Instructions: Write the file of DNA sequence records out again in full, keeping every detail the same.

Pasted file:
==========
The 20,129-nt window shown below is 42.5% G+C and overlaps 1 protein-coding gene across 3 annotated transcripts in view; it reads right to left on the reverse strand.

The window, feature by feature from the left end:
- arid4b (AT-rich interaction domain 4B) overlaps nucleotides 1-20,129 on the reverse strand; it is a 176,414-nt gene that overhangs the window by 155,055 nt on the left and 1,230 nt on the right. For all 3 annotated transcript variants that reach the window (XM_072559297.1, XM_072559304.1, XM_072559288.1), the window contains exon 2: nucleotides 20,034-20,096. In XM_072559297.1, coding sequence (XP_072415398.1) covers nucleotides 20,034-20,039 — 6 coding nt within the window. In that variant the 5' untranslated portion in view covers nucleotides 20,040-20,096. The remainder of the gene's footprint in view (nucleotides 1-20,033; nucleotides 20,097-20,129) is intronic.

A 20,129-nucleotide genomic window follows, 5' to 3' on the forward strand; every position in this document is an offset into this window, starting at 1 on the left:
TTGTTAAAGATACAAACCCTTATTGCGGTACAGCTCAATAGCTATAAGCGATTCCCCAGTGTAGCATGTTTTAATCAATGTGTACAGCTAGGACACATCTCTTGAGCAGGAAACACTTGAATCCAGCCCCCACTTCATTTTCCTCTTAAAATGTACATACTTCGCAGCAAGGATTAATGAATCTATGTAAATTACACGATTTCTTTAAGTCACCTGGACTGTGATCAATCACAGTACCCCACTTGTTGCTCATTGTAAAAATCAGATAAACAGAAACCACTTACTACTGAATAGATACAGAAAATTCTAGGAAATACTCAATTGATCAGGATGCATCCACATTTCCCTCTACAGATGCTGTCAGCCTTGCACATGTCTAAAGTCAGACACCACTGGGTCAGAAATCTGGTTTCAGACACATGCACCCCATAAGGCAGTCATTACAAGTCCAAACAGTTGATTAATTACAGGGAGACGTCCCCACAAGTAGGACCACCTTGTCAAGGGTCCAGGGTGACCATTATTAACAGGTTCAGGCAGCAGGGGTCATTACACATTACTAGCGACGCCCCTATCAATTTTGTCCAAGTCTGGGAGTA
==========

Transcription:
The 20,129-nt window shown below is 42.5% G+C and overlaps 1 protein-coding gene across 3 annotated transcripts in view; it reads right to left on the reverse strand.

The window, feature by feature from the left end:
- arid4b (AT-rich interaction domain 4B) overlaps nucleotides 1-20,129 on the reverse strand; it is a 176,414-nt gene that overhangs the window by 155,055 nt on the left and 1,230 nt on the right. For all 3 annotated transcript variants that reach the window (XM_072559297.1, XM_072559304.1, XM_072559288.1), the window contains exon 2: nucleotides 20,034-20,096. In XM_072559297.1, coding sequence (XP_072415398.1) covers nucleotides 20,034-20,039 — 6 coding nt within the window. In that variant the 5' untranslated portion in view covers nucleotides 20,040-20,096. The remainder of the gene's footprint in view (nucleotides 1-20,033; nucleotides 20,097-20,129) is intronic.

A 20,129-nucleotide genomic window follows, 5' to 3' on the forward strand; every position in this document is an offset into this window, starting at 1 on the left:
TTGTTAAAGATACAAACCCTTATTGCGGTACAGCTCAATAGCTATAAGCGATTCCCCAGTGTAGCATGTTTTAATCAATGTGTACAGCTAGGACACATCTCTTGAGCAGGAAACACTTGAATCCAGCCCCCACTTCATTTTCCTCTTAAAATGTACATACTTCGCAGCAAGGATTAATGAATCTATGTAAATTACACGATTTCTTTAAGTCACCTGGACTGTGATCAATCACAGTACCCCACTTGTTGCTCATTGTAAAAATCAGATAAACAGAAACCACTTACTACTGAATAGATACAGAAAATTCTAGGAAATACTCAATTGATCAGGATGCATCCACATTTCCCTCTACAGATGCTGTCAGCCTTGCACATGTCTAAAGTCAGACACCACTGGGTCAGAAATCTGGTTTCAGACACATGCACCCCATAAGGCAGTCATTACAAGTCCAAACAGTTGATTAATTACAGGGAGACGTCCCCACAAGTAGGACCACCTTGTCAAGGGTCCAGGGTGACCATTATTAACAGGTTCAGGCAGCAGGGGTCATTACACATTACTAGCGACGCCCCTATCAATTTTGTCCAAGTCTGGGAGTA